Table of Contents


In order to use visual scripting as your gamelogic engine, you need to add it as a component to your table. In order to do that, navigate in your hierarchy to the root node of your table, where you most likely still have the Default Gamelogic Engine added. If that's the case, remove it by clicking on the three dots and choose Remove Component.

Then, add the visual scripting GLE component by (still in the inspector) clicking on Add Component -> Visual Pinball -> Gamelogic Engine -> Visual Scripting Game Logic.


Remember that a gamelogic engine doesn't know about your playfield. It communicates with the game through IDs that you assign in editor. We acknowledge that visual scripting is tied somewhat more closely to the playfield than, let's say, PinMAME, because it's equally created in the editor. However, there are multiple reasons to use the same pattern as in other GLEs, which is what visual scripting does.

So instead of interacting with playfield items directly, you need to define the displays, switches, coils, and lamps in the visual scripting component. Once added, you can link them with the respective editors to the playfield.


Display Configuration

The first configuration you'll see in the inspector is which type of displays your game expects to find on the playfield. You can have multiple displays. For each display, you define the size and which type of formats it must be able to handle. These are the possible types:

  • DMD2, DMD4, DMD8 and DMD24 is pixel data, where the number is the number of bits:
    • 2, 4 and 8 bits equal 4, 16 and 256 respectively gray tones
    • 24 means RGB24, standing for 16mio colors.
  • Segment are segment displays, which take in an array of binary data, where each two bytes represent the segments of one digit.
  • Alphanumeric are displays that can render text on one line.
  • Numeric displays only render digits.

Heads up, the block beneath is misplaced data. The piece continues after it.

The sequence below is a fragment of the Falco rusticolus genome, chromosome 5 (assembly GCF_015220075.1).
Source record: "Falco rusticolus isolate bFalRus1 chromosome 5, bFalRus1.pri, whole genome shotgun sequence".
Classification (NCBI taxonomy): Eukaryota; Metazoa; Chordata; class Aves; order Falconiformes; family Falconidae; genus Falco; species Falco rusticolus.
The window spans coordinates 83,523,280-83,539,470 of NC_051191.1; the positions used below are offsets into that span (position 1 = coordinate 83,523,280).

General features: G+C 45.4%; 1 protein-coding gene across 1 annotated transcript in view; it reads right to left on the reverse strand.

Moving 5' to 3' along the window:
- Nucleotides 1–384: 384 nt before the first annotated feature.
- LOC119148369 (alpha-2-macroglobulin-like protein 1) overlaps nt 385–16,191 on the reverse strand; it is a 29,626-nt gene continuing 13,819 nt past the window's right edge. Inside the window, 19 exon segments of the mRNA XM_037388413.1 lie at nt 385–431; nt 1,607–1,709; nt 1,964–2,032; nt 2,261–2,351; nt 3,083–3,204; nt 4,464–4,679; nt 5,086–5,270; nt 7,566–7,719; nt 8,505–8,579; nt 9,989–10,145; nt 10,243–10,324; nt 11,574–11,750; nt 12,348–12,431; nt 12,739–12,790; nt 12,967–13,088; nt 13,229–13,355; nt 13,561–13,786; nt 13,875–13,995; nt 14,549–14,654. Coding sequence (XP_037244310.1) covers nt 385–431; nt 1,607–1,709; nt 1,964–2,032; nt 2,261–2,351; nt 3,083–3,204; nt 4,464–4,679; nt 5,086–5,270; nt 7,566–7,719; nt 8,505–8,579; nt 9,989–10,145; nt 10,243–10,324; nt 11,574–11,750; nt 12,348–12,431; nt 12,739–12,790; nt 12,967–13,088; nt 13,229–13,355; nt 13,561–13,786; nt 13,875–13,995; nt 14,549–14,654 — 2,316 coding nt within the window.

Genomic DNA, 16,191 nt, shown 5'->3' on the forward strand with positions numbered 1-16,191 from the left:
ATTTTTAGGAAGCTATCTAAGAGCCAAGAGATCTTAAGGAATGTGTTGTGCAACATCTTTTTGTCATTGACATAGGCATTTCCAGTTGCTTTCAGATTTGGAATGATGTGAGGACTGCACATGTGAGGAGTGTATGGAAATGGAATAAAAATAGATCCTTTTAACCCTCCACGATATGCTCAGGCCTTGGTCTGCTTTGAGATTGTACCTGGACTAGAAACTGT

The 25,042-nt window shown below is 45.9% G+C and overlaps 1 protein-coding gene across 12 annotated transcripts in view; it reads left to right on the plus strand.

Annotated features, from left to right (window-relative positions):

The display components that VPE provides understand multiple formats, e.g., our segment display component takes in segment data, but also text and numeric data. In the future, we'll also add a simple numeric and text renderer for DMDs.


Switch Definitions

In this section you define the switches that appear in the Switch Manager when you auto-populate them. It's also the source for all the switch-related nodes that VPE provides within your visual scripting graphs.


Coil Definitions

Here you define your coils. Same concept as for switches. These are the coils you'll see in the Coil Manager, and they are the source when looking up IDs in visual scripting's coil nodes.


Lamp Definitions

Same goes for the lamps. They appear in the Lamp Manager and are used in the lamp nodes that VPE provides.

It's worth noting that VPE currently doesn't provide any tools for creating light shows. Once we do, we'll provide additional lamp nodes to trigger and blend them together.


Event Definitions

Unity provides Custom Events which allow you to globally pass data across graphs. While this is a valid approach, VPE provides its own event nodes called Pinball Events, which allow you to declare your events. This has the benefit of being able to simply pick an event from a drop-down when configuring the nodes, as opposed to having to remember or separately document existing event names.


It's worth describing variables more in detail, which we do in the next section.